5057 Peak in Superstition Mountains – AZ (9.13.15)

Carney Springs Trailhead

The alarm sounded, far too early it seemed, I slapped at the snooze button on my phone. I was pretty comfortable and was in no mood to move. My phone beckoned again; I hit the snooze and pushed it under the pillow. A third time it called to me, one eye opened I turned it off and finally succumb to the fact that, no matter how comfortable I was, morning was here and I needed to get moving.

Driving into the Sunrise, what a beautiful sight!

This morning my sights were set on the 5057 peak of the Superstition Mountains via Carney Springs trail head. I headed east from Phoenix before the sun rose, with an ice filled camelback, delicious warm java (thanks QK), and hopes to reach the summit without falter. I drove down the 60 east to the dirt Peralta road to find a nice parking spot at Carney Springs trail head (seeing I was the only one there). This time of year is a little warm for most to hike in the desert, but it didn’t deter me from packing in some ice, slathering any uncovered skin with sunblock, and heading for the top!

Push up the Canyon to the ridgeline

I set out with the sun rising heading up the tough push up the canyon that would lead me to the ridge line where I would push for summit. This morning as I reached the cattle fence I was surprised to find a pair of hikers coming from the Peralta trail head from the east. They planned to gain the ridge and heat east dropping into Fremont saddle and back to their trail head to finish out their loop. After a quite chat I said farewell and pushed on.

Hoodoos just before making ridgeline

As I hiked on I followed the sparse marked cairns which lead the way up the canyon. Up, up, and on I pushed, pausing only for pictures and gazing around to make sure I am both going the right way and not being followed by any predators. The Superstitions are very vast and have black bear, coyote packs, and (my largest paranoia out alone) mountain lions. I am always looking your scat, paw prints, and any sign of wild life. Not only because they are a beautiful rare sight, but also to be sure I don’t become their next snack! Everything in the desert is bread to survive. Just before hitting the ridge line I found a pair of wings lying in the middle of the trail. No more, no less. I looked like someone wished the body away and only the wings and connector bone remained. I snapped a quick picture, kept my head on a swivel, and trekked on.

Redbull gives you what again?

I reached the ridge line and set my eyes towards the summit. The traverse would span across some very secluded parts of the range. A fall here could be fatal especially this time of year with almost no foot traffic. Just for the record I don’t recommend hiking solo, but when there isn’t an option to go with someone else, I always carry my SPOT tracker; just in case the worst should happen. I pushed on towards the peak, skirting the ridgeline in some places and ascending others until finally I found myself at the foot of the last push to the summit. One foot in front of the other, that’s the only secret to covering the distance.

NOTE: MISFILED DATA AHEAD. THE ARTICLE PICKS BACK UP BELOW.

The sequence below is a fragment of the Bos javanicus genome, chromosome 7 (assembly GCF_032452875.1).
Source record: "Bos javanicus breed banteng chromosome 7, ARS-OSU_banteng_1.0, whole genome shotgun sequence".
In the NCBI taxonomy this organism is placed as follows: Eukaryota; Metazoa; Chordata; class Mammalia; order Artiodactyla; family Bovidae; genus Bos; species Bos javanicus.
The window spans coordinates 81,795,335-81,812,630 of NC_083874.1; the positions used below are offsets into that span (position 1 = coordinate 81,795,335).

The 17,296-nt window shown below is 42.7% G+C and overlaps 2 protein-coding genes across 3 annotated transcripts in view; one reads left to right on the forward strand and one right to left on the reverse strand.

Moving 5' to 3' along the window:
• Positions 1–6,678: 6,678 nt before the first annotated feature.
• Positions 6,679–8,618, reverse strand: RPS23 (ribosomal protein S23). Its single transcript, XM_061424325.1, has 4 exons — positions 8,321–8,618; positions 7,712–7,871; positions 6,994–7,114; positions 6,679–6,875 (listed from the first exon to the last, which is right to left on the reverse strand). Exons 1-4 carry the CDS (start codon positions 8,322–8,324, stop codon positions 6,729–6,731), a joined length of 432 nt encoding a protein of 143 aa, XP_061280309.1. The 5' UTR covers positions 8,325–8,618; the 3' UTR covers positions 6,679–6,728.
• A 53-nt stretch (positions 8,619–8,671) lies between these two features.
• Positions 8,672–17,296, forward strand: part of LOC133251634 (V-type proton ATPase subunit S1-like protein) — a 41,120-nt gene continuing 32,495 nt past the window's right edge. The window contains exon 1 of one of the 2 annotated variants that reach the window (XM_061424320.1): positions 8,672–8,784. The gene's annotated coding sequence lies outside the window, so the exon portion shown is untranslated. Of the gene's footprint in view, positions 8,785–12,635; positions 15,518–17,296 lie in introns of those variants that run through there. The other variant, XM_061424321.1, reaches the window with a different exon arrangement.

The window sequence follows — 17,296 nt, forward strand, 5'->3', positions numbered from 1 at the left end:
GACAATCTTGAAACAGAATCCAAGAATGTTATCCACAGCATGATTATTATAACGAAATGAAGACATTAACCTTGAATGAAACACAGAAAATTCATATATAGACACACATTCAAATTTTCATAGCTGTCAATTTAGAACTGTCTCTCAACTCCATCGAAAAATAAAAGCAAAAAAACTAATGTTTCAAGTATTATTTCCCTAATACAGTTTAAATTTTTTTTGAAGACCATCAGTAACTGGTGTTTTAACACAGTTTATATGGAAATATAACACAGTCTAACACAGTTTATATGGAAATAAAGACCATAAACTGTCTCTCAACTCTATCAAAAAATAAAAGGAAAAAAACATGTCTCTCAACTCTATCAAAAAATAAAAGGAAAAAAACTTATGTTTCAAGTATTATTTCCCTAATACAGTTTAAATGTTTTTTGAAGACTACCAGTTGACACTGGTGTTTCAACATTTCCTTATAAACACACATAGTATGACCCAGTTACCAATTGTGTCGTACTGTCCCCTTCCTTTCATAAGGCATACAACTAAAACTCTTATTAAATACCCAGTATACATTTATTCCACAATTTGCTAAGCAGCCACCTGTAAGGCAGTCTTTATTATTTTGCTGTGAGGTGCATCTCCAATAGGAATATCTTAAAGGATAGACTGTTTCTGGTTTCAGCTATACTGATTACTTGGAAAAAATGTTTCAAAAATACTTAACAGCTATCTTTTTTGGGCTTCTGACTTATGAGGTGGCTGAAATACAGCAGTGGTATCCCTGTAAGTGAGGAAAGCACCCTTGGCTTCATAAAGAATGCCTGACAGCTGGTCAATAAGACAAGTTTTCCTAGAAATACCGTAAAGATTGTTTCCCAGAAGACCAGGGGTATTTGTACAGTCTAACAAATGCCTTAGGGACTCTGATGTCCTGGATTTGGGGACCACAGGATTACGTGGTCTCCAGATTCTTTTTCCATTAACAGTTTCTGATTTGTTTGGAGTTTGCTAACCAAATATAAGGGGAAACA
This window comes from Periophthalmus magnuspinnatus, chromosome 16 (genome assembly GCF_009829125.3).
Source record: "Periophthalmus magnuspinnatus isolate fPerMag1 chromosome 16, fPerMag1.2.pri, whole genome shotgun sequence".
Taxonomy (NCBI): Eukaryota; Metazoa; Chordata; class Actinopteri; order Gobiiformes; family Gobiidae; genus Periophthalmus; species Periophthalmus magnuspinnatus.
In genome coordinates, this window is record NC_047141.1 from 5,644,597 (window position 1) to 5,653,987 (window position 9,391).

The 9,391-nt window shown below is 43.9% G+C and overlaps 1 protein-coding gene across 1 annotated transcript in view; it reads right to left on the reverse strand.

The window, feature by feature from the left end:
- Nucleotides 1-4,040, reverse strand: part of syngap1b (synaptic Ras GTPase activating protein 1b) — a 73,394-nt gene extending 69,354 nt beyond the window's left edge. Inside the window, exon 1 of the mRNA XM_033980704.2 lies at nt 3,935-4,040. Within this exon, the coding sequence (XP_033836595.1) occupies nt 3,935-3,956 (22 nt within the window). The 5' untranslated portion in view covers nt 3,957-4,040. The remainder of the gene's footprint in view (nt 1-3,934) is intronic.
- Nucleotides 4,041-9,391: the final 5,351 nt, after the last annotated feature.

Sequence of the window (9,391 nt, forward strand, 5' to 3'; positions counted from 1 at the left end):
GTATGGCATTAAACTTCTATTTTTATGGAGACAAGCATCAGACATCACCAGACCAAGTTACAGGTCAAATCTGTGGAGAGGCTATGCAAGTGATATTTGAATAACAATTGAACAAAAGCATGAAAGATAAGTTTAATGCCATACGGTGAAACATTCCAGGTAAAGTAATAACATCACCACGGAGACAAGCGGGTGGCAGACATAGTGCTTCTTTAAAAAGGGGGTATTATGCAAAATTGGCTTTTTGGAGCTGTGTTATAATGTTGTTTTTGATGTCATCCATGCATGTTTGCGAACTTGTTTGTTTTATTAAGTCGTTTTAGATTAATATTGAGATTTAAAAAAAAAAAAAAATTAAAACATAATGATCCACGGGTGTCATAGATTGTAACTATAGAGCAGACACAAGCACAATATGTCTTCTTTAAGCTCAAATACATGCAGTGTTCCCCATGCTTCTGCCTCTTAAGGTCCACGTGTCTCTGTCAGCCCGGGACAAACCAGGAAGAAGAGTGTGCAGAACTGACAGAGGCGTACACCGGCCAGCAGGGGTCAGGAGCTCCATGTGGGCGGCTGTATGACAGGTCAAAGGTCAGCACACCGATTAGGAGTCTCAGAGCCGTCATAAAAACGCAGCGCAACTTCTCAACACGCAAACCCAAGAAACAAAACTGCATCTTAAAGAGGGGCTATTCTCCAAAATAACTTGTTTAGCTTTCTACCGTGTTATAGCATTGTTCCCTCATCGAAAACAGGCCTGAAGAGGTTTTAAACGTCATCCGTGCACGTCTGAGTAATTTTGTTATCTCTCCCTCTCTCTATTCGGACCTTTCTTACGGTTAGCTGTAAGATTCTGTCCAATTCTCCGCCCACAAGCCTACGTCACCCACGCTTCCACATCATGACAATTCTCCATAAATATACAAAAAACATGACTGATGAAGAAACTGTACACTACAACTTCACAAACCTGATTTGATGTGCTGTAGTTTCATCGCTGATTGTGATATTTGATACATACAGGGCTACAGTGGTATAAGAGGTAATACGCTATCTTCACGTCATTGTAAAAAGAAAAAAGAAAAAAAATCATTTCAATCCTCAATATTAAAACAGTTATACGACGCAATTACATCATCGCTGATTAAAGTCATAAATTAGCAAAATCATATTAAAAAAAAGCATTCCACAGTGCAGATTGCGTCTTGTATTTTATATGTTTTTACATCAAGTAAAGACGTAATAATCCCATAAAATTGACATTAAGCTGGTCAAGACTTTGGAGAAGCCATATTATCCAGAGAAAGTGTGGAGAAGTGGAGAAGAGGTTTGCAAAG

Looking back down the ascent up Carney Springs TH (click to enlarge)
Glancing north towards Weavers Needle from the ridge line (click to enlarge)

I covered the final walk up and the short scramble to the peak where I took a break for snacks and some pictures. What a beautiful morning! I signed the registry like usual, and look at old posts of past trekkers. It’s always nice to see notes from other trekkers on your posts and of course I wrote back (you’ll see next time you’re up)! After gazing into the distance and taking a nice break I picked up my pack and headed back towards the trail head.

360 View from the peak (click to enlarge)

On the trek back I came upon some prickly pears opened alongside the trail and being consumed by not only bees, but also a wasp and a moth, all on the same pear!  Each insect was more occupied with consuming the precious sweet nectar than worrying about who was eating alongside them. I have never seen this before, and was taken it back. You never know what or who you will see out there on the trail, but it’s always an adventure!


  • Up the canyon to the ridgeline
  • From the summit, Weavers Needle in the distance




  • Weather: Hi mid 100s, Low in the low 80s, Sunny
  • Water: 2.5 liters
  • Food: 1 Protien Bar, 1 Orange, 1 Bag of Cherrios
  • Time: 4.5 hours
  • Distance: ~9 miles Round Trip
  • Accumulated Gain: 2,800 feet


  • Mule Camelback backpack (3 liter bladder)


  • Cotton shirt
  • Cotton Handkerchief
  • Under Armor shorts
  • Merrell Mid Moab Hiking Boots
  • Arm Coolers
  • Darn Tough wool medium sox